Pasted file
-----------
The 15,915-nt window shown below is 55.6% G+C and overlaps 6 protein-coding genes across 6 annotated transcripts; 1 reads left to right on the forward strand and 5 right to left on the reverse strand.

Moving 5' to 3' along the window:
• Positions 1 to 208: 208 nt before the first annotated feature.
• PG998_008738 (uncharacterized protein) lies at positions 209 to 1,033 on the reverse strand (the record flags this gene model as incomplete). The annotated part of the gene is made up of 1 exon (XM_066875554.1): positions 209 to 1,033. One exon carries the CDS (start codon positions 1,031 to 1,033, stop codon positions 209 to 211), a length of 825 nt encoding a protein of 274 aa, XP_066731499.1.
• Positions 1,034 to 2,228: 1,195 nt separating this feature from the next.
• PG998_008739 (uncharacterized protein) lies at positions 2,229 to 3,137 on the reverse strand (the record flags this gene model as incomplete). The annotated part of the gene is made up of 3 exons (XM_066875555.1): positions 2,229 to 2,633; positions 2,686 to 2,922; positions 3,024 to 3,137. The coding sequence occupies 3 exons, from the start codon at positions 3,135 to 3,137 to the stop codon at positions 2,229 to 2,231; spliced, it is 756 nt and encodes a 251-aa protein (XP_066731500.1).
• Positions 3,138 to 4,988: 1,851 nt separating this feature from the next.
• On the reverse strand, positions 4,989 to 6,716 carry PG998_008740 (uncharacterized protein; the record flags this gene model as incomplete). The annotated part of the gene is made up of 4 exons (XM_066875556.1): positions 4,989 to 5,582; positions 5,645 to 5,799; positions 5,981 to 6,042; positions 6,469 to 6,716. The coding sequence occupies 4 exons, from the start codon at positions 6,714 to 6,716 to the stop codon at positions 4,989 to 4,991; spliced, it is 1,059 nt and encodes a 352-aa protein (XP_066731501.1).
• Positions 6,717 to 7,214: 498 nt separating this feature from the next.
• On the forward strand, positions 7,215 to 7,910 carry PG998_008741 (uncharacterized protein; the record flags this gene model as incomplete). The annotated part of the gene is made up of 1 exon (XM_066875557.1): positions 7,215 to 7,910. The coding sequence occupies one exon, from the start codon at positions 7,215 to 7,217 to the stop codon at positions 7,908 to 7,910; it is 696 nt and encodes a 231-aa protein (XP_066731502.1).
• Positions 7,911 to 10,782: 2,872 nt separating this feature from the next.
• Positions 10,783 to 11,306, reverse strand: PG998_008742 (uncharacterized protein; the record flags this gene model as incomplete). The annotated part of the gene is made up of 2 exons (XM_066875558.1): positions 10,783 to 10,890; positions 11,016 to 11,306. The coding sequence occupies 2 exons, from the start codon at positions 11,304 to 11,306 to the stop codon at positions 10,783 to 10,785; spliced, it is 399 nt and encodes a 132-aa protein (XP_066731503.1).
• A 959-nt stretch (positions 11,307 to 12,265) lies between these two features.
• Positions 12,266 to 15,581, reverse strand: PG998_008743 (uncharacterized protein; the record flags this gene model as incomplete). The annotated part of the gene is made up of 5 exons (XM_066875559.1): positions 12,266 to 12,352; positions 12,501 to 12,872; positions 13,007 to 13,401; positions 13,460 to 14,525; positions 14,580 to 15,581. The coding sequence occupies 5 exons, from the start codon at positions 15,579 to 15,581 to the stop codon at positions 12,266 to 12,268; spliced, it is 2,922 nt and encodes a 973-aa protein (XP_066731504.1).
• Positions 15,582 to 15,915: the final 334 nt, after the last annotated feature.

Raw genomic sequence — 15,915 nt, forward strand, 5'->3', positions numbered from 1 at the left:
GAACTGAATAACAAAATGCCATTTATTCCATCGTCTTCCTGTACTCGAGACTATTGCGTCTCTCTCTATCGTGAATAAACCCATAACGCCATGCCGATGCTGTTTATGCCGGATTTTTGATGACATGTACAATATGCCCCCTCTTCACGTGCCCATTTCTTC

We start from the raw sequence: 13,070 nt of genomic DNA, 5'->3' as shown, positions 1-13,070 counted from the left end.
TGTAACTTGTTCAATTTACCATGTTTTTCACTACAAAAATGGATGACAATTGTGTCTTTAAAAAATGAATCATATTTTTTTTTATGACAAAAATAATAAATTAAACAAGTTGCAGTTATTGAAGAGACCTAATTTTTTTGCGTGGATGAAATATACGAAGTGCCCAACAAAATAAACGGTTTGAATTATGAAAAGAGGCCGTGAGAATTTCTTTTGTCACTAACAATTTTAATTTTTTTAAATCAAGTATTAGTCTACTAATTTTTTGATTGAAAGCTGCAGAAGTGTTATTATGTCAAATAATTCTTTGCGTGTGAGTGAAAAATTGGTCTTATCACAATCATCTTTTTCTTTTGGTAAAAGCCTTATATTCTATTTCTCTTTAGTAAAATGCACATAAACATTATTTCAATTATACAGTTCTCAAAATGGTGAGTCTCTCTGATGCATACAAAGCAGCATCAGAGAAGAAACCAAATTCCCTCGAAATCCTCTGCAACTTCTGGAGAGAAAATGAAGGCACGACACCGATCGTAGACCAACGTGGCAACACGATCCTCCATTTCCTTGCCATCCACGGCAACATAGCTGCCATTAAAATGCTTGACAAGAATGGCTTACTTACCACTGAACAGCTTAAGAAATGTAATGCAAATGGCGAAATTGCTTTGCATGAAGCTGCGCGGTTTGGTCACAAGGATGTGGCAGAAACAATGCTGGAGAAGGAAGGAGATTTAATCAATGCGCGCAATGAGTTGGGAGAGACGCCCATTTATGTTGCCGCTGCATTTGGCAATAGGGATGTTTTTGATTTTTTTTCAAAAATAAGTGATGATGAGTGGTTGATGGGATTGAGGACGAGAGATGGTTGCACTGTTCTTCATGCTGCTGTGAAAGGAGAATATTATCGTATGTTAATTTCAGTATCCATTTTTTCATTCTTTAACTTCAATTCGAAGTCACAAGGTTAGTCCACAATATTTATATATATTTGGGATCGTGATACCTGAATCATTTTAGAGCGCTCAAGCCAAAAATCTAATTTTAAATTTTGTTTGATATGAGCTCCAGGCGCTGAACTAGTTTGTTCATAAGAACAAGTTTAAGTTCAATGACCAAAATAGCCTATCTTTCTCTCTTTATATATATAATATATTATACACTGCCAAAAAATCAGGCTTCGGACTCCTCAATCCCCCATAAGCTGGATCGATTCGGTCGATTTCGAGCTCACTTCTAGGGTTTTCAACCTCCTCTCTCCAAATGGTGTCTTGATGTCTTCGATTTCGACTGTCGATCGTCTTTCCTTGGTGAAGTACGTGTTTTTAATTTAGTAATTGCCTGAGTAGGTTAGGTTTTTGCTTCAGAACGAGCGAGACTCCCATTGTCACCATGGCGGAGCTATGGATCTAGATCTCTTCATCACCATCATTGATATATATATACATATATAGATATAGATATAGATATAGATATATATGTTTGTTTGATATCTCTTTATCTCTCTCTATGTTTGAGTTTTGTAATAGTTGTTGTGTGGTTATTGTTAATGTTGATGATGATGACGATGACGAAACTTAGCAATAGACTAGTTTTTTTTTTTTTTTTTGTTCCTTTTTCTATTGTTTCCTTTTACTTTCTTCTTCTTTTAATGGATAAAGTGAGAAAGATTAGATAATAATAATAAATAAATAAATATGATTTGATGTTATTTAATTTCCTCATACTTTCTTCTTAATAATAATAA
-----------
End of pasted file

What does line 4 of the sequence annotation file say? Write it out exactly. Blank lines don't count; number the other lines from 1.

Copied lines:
• PG998_008738 (uncharacterized protein) lies at positions 209 to 1,033 on the reverse strand (the record flags this gene model as incomplete). The annotated part of the gene is made up of 1 exon (XM_066875554.1): positions 209 to 1,033. One exon carries the CDS (start codon positions 1,031 to 1,033, stop codon positions 209 to 211), a length of 825 nt encoding a protein of 274 aa, XP_066731499.1.